Pat Miura holding a fat, five-pounder.
Perceptions have a life of their own.
For instance, a couple of weeks ago, I would have argued that when it comes to bass, Oneida Lake is bronzeback territory. Today I’d have to say it’s a hawgmouth hotspot.
That’s what I said, hawgmouth. The largemouths in the lake are so big, you might as well put hawg right in their name!
I learned that the most pleasant way possible. Pat Miura, the only Salmon River guide I know of who specializes exclusively in fly-fishing, (315-777-3570; firstname.lastname@example.org), showed me while proving he knew how to catch bass, too, on Redfield Reservoir earlier this summer (click here to read that blog).
“Oneida Lake’s my favorite largemouth bass spot in the state,” claimed Miura, matter-of-factly, while removing the hook from his 10th bass of the day.
“Really?” I responded.
“The place is loaded with daggone largemouths. You wanna go sometime?”
“You’re on,” I replied; “how about the end of July?”
We went in the middle of the third week, the hottest day of the year—so far. Temperatures hovered just below 100. The sun’s rays made us sweat so profusely you could boil eggs on our foreheads.
Still, the fish were active. Right when we launched, we saw what appeared to be bass attacking minnows on the surface over deep weeds.
Pat starts out tossing a hard jerkbait. Before his 10th jerk, he reports “Fish on” and immediately lands a 20-inch walleye.
Next cast he’s got another…then another…and so on.
By his fifth walleye, I figure I better switch to a jerkbait. Before I could tighten the knot on my Bomber, Pat lands his sixth, the last one to cooperate in that spot.
Stubborn cuss that I am, I cast a couple dozen times anyway. Fortunately, I got a northern, one of my favorite fish.
Next we hit the weeds around the big islands. Once again, Pat shows me how good he is by landing about six largemouths averaging 1 ½ pounds and a bronzeback of about three pounds—in less than an hour.
All I got was a pickerel. It’s hard fishing behind a guy like him, I thought, jealousy welling in my heart.
“Now we’re gonna get serious,” Pat announces. We take off for the northwestern corner.
Big Bay, Three Mile Bay, bays with no name, even no bays (we fished the open lake, too) it didn’t matter, the guy hooks largemouths. All the while, I’m casting my heart out coming up with nothing but weeds.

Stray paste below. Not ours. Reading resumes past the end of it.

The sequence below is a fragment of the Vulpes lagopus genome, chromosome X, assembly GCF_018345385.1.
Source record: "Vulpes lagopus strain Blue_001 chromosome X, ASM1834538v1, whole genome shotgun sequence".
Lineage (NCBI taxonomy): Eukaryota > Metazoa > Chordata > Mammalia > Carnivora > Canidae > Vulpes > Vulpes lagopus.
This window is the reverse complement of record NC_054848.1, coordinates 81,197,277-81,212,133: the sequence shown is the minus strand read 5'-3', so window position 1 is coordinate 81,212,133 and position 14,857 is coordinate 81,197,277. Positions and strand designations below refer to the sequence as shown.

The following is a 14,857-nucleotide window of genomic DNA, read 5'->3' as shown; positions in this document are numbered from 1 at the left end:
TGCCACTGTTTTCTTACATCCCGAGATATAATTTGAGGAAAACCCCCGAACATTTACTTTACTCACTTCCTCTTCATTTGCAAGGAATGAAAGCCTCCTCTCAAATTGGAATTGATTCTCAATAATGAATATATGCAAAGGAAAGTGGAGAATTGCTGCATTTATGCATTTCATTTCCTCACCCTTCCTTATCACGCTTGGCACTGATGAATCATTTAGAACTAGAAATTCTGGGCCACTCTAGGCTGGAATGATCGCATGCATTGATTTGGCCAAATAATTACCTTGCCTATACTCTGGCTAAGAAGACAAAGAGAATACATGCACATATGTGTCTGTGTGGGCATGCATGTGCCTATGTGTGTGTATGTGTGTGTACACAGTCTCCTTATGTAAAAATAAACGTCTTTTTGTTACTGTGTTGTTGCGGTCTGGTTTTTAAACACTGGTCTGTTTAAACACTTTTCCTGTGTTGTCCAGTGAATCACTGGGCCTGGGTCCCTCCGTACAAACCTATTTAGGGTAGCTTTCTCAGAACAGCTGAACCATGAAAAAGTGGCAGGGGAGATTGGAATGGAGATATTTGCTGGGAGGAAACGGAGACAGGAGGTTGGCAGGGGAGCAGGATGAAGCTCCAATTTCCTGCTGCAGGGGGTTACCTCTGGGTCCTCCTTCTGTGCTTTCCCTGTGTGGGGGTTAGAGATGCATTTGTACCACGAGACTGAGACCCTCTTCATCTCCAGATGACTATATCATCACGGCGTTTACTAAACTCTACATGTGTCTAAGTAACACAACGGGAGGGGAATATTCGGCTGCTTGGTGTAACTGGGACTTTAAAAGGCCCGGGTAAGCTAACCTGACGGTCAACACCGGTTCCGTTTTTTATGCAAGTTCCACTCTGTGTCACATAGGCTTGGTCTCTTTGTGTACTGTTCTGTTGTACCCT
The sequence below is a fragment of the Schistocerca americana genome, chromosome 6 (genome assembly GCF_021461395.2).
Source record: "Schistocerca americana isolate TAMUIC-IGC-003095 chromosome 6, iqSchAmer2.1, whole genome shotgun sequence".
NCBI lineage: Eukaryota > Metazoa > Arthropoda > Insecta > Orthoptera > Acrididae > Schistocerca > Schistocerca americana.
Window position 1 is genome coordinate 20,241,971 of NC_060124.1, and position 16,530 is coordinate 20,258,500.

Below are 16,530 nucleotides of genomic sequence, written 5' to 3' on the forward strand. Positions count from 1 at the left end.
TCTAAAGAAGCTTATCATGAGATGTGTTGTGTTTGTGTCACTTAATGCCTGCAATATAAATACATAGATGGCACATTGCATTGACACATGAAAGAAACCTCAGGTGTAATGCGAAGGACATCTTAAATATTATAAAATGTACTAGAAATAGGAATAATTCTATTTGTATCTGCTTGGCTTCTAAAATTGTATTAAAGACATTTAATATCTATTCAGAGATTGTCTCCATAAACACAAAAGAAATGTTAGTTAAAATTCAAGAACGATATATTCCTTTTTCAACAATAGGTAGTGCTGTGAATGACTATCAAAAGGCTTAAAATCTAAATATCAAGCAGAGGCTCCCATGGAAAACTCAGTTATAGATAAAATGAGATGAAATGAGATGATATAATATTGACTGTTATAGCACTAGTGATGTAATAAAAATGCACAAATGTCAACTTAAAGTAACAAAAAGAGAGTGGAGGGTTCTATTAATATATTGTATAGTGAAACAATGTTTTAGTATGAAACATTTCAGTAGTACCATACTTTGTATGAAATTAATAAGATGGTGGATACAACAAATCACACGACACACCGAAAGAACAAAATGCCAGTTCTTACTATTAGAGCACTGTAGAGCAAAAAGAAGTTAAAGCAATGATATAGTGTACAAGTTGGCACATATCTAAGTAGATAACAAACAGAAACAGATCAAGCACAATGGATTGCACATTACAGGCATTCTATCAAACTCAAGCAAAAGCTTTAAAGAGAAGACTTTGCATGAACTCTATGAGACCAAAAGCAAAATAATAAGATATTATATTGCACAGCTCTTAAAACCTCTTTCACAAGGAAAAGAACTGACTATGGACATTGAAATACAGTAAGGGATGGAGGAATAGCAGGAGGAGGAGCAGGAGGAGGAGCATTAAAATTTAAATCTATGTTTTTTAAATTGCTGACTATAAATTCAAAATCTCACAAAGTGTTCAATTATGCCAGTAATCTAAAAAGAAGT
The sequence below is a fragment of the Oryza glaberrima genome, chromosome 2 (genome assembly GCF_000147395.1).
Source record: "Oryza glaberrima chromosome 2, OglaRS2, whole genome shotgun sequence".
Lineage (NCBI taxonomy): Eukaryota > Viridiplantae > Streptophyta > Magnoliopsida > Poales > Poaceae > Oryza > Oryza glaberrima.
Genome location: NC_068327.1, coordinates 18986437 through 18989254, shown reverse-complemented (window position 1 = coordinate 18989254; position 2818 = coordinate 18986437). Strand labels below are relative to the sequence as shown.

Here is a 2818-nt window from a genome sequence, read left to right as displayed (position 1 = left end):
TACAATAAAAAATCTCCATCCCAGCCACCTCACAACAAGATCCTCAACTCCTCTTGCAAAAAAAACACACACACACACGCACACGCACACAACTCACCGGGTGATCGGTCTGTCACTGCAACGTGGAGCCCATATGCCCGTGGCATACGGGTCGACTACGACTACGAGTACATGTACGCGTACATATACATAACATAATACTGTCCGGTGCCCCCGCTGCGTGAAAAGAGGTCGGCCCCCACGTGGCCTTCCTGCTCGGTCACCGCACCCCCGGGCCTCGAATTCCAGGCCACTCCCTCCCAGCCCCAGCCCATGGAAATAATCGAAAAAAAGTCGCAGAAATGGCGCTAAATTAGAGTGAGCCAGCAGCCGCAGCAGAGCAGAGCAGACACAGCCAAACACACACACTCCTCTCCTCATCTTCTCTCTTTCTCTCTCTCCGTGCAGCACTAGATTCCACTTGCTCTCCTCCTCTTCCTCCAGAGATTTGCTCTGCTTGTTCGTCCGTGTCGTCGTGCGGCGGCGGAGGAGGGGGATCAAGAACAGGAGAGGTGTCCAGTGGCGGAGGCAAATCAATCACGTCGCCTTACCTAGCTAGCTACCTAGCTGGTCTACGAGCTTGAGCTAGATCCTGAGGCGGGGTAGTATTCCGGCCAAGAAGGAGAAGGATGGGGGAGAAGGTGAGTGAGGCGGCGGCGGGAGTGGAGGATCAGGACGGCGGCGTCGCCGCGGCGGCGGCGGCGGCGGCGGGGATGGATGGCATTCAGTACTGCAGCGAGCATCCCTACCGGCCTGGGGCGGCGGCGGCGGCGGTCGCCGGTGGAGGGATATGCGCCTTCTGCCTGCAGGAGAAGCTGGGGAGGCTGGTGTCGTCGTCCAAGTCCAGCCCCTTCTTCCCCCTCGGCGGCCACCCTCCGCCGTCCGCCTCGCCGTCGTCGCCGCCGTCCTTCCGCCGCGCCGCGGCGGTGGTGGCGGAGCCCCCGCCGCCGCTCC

So I switch to a 4-inch Berkley Power Worm rigged Texas Style. I drop the offering at the edge of a clump of weeds and get the slightest series of taps imaginable. Setting the hook gently (thinking it was a small rock bass, I didn’t want to rip too big a hole in its jaw), I wasn’t prepared for the intensity and duration of the struggle that ensued.
Pat knew it was a big bucketmouth and warned me to be cautious.
“This can’t be a largemouth,” I shot back. “I never caught one that fought this hard.” It’s gotta be a 20 pound sheepshead, or carp, maybe even a sturgeon…
My Abu Garcia Vendetta Rod and Revo SX reel combo proved their mettle and a few minutes later, the fish shows: a bucketmouth so big, it barely fit into my field of vision..
“Now that’s a hawgmouth,” I squealed like a Cub Scout holding his first sunny. “You see the size of this thing?”
And that was my last of the day.
But Pat kept right at it. He even caught one as big as mine, plus a couple only a few ounces smaller. In fact, he caught and released about 20 largemouths whose total weight would have been at least 50 pounds; on the hottest day of the year, no less.
We didn’t keep anything. Pat never does. Just fishes…and releases…and fishes some more.
“The fish will remain active all of August,” says Miura.
And as summer’s greens bleed into the reds and golds of autumn, the bite will only get better, he adds.
Pat and a chunky smallmouth he took on the east end of Dunham Island.
My five-pounder; taken in Big Bay.
Pat releasing two of his six walleyes.